Conversation that led to woman’s breast surgery choice

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A young woman has revealed how a conversation with her friend helped her figure out something that has been a source of insecurity for years.

Meg Broadhead went for a walk for a friend who had recently been diagnosed with tubular breasts, which is when the tissue doesn’t form properly during puberty.

The conversation started to ring alarm bells for Meg as she identified with a lot of the issues her friend said she was having.

Meg went through puberty relatively late and always thought there was something odd about the shape of her chest. Typically with tubular breasts it can cause a lot of pain, typically when it comes to menstruation, areoles are larger and it can cause issues with breastfeeding.

Meg ended up seeing her GP, who referred her to a surgeon to determine what was going on. Quickly, Meg’s suspicions were confirmed. She was told she could have surgery or just leave it be.

“To be honest, when I first met with the surgeon, I had no plans on having the surgery, I just kind of wanted some validation that this is what the condition was and what was going on,” Meg told news.com.au.

“And once he validated me what it was, he gave me some options.”

He said she could take the chance and not have the surgery on her chest done or she could go under the knife for the corrective surgery, which involves transferring fat from the thigh into the top and bottom of the breast. The surgery also alters the appearance of the nipples.

Meg has always wanted her breasts done — it was a source of insecurity for her — and she had battle with body image issues for much of her life.

Woman reveals reason behind breast surgery

Another reason was the consideration about having children in the future and whether the tubular breasts would impact breastfeeding.

“If I like decided to have kids one day down the road, obviously, I would have had issues breastfeeding,” she said.

“The surgery — while there isn’t a lot of science to back to up — but it helps in the way that it helps the tissue that hasn’t formed properly, particularly where the milk ducts are.”

She said she hoped it helped but in reality Meg wouldn’t know until the time came where she was in a position to breast feed.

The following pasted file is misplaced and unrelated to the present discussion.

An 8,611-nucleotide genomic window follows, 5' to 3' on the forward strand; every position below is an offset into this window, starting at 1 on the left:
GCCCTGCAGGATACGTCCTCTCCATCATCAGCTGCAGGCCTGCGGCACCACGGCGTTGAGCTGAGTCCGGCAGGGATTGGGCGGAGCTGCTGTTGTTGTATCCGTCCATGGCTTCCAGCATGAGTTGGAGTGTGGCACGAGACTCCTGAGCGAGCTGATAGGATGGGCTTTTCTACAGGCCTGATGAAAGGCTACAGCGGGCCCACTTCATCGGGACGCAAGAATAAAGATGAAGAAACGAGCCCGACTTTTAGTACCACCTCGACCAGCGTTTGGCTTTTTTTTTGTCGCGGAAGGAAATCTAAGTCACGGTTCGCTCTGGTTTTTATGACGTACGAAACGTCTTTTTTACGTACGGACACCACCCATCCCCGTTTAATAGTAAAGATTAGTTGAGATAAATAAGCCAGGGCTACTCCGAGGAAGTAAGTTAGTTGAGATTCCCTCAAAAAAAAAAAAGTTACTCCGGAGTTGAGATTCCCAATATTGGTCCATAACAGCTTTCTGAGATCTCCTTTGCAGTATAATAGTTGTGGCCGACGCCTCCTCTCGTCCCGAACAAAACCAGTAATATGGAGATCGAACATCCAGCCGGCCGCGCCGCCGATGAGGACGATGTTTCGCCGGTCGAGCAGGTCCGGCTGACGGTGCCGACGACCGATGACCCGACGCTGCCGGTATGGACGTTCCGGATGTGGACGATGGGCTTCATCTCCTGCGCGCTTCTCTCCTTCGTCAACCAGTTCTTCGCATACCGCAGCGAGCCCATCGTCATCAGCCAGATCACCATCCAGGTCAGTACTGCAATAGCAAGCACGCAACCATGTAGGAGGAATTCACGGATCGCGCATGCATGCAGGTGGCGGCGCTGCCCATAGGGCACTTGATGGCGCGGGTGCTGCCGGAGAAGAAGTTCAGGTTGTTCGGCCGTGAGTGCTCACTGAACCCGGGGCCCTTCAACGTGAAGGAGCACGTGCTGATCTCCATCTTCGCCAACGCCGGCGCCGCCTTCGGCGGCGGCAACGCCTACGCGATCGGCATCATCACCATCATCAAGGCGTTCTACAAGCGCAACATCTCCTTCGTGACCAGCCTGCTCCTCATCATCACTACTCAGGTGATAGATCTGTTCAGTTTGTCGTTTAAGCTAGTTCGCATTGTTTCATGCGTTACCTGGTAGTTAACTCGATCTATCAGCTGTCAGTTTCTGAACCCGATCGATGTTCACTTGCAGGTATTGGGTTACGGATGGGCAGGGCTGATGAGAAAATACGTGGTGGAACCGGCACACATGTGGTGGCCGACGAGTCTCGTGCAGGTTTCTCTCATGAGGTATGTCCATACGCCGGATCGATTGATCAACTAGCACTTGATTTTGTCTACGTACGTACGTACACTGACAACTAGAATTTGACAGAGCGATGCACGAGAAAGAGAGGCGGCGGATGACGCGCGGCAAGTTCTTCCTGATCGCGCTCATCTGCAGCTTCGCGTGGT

She has private health insurance but was told because tubular breasts were a medical issue that could impact a lot of her life, Medicare would cover parts of it. Medicare covered part of the fat grafting part of the surgery as well as the actual surgery cost as it was the result of malformation of breast tissue. She did have to pay a sum out of pocket.

“I thought, ‘why not do something for me and my body now?’,” Meg said.

In the lead up to the surgery, which was last month, Meg felt some nerves but she’d had friends and family who had been through similar procedures and they reassured her.

“Recovery for me was a little bit tough,” she said, saying she followed the instructions to a tee.

”Avoiding sports has been the toughest for me because I really liked exercise. But honestly, I went into the recovery, knowing what is happening and I’m quite good with pain.

“I had great support around me and I think also documenting it online helped.”

After discovering her condition, Meg began to share her journey on social media to help others who may be in the same position as she was.

“I was so shocked about not many people knowing about it. But then, behind the scenes of the video, I was getting all these messages from people who had gone through the same thing,” Meg said.

“They were like, ‘Finally, someone has spoken up about it’, because it’s pushed under the rug. It’s really cool to hear different people’s stories and their journeys. But it’s good that it’s out there now. And lots of people now know about the condition because it can help some girls get the diagnosis and figure out what is going on.”

Her video also opened up conversations about how Medicare should help cover more expenses surrounding breasts, such as reductions.

“I am so happy, it’s such a validation knowing that what I was feeling and all those emotions was a condition that could be fixed,” Meg said.

“Mentally and physically, I just feel so much better about it. I feel so confident.”

She said she is proud of herself for making a decision for not only herself now, but for her future. Meg just wants others to know that this exists and help others get help.